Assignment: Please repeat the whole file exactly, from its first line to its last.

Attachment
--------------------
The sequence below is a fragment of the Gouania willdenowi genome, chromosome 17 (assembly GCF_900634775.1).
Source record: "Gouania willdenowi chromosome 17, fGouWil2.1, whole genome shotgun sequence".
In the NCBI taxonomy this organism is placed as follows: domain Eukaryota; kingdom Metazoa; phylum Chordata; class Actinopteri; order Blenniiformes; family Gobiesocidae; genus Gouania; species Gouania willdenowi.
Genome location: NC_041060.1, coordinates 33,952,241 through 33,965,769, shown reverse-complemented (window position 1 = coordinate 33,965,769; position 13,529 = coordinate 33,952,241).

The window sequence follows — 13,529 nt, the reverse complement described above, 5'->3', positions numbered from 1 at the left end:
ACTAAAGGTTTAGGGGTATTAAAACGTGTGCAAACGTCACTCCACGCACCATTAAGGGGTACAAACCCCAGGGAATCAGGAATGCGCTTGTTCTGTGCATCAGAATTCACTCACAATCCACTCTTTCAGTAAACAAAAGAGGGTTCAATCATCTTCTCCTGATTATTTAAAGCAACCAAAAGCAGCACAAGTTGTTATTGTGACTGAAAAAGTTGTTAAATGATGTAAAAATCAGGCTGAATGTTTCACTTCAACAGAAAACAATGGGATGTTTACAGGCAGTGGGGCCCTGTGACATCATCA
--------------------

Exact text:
The sequence below is a fragment of the Gouania willdenowi genome, chromosome 17 (assembly GCF_900634775.1).
Source record: "Gouania willdenowi chromosome 17, fGouWil2.1, whole genome shotgun sequence".
In the NCBI taxonomy this organism is placed as follows: domain Eukaryota; kingdom Metazoa; phylum Chordata; class Actinopteri; order Blenniiformes; family Gobiesocidae; genus Gouania; species Gouania willdenowi.
Genome location: NC_041060.1, coordinates 33,952,241 through 33,965,769, shown reverse-complemented (window position 1 = coordinate 33,965,769; position 13,529 = coordinate 33,952,241).

The window sequence follows — 13,529 nt, the reverse complement described above, 5'->3', positions numbered from 1 at the left end:
ACTAAAGGTTTAGGGGTATTAAAACGTGTGCAAACGTCACTCCACGCACCATTAAGGGGTACAAACCCCAGGGAATCAGGAATGCGCTTGTTCTGTGCATCAGAATTCACTCACAATCCACTCTTTCAGTAAACAAAAGAGGGTTCAATCATCTTCTCCTGATTATTTAAAGCAACCAAAAGCAGCACAAGTTGTTATTGTGACTGAAAAAGTTGTTAAATGATGTAAAAATCAGGCTGAATGTTTCACTTCAACAGAAAACAATGGGATGTTTACAGGCAGTGGGGCCCTGTGACATCATCA